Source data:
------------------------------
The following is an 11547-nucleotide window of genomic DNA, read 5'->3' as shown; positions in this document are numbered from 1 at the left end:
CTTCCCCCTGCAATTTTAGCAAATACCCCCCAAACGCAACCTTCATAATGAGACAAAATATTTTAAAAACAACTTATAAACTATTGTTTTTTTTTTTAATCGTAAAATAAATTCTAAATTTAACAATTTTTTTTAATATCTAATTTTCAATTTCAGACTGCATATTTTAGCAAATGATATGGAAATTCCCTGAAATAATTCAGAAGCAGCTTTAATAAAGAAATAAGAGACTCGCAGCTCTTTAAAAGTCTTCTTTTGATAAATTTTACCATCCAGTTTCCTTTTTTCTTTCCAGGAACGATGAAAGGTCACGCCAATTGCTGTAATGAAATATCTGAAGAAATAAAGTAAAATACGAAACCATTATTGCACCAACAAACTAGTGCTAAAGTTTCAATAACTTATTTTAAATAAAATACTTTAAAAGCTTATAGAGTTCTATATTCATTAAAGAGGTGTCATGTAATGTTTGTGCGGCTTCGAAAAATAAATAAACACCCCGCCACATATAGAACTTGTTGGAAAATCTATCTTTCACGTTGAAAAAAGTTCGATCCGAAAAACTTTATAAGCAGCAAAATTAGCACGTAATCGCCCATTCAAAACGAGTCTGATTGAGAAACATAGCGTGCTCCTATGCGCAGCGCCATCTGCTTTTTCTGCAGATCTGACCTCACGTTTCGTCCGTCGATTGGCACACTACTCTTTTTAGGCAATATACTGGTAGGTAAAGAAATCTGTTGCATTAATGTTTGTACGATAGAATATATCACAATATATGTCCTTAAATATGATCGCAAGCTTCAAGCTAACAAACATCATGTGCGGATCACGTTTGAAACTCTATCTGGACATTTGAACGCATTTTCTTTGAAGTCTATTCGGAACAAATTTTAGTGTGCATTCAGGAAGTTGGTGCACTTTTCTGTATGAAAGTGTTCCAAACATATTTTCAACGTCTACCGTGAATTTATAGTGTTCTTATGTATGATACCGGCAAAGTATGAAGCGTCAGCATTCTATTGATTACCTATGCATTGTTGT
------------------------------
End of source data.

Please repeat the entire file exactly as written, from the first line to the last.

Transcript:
The following is an 11547-nucleotide window of genomic DNA, read 5'->3' as shown; positions in this document are numbered from 1 at the left end:
CTTCCCCCTGCAATTTTAGCAAATACCCCCCAAACGCAACCTTCATAATGAGACAAAATATTTTAAAAACAACTTATAAACTATTGTTTTTTTTTTTAATCGTAAAATAAATTCTAAATTTAACAATTTTTTTTAATATCTAATTTTCAATTTCAGACTGCATATTTTAGCAAATGATATGGAAATTCCCTGAAATAATTCAGAAGCAGCTTTAATAAAGAAATAAGAGACTCGCAGCTCTTTAAAAGTCTTCTTTTGATAAATTTTACCATCCAGTTTCCTTTTTTCTTTCCAGGAACGATGAAAGGTCACGCCAATTGCTGTAATGAAATATCTGAAGAAATAAAGTAAAATACGAAACCATTATTGCACCAACAAACTAGTGCTAAAGTTTCAATAACTTATTTTAAATAAAATACTTTAAAAGCTTATAGAGTTCTATATTCATTAAAGAGGTGTCATGTAATGTTTGTGCGGCTTCGAAAAATAAATAAACACCCCGCCACATATAGAACTTGTTGGAAAATCTATCTTTCACGTTGAAAAAAGTTCGATCCGAAAAACTTTATAAGCAGCAAAATTAGCACGTAATCGCCCATTCAAAACGAGTCTGATTGAGAAACATAGCGTGCTCCTATGCGCAGCGCCATCTGCTTTTTCTGCAGATCTGACCTCACGTTTCGTCCGTCGATTGGCACACTACTCTTTTTAGGCAATATACTGGTAGGTAAAGAAATCTGTTGCATTAATGTTTGTACGATAGAATATATCACAATATATGTCCTTAAATATGATCGCAAGCTTCAAGCTAACAAACATCATGTGCGGATCACGTTTGAAACTCTATCTGGACATTTGAACGCATTTTCTTTGAAGTCTATTCGGAACAAATTTTAGTGTGCATTCAGGAAGTTGGTGCACTTTTCTGTATGAAAGTGTTCCAAACATATTTTCAACGTCTACCGTGAATTTATAGTGTTCTTATGTATGATACCGGCAAAGTATGAAGCGTCAGCATTCTATTGATTACCTATGCATTGTTGT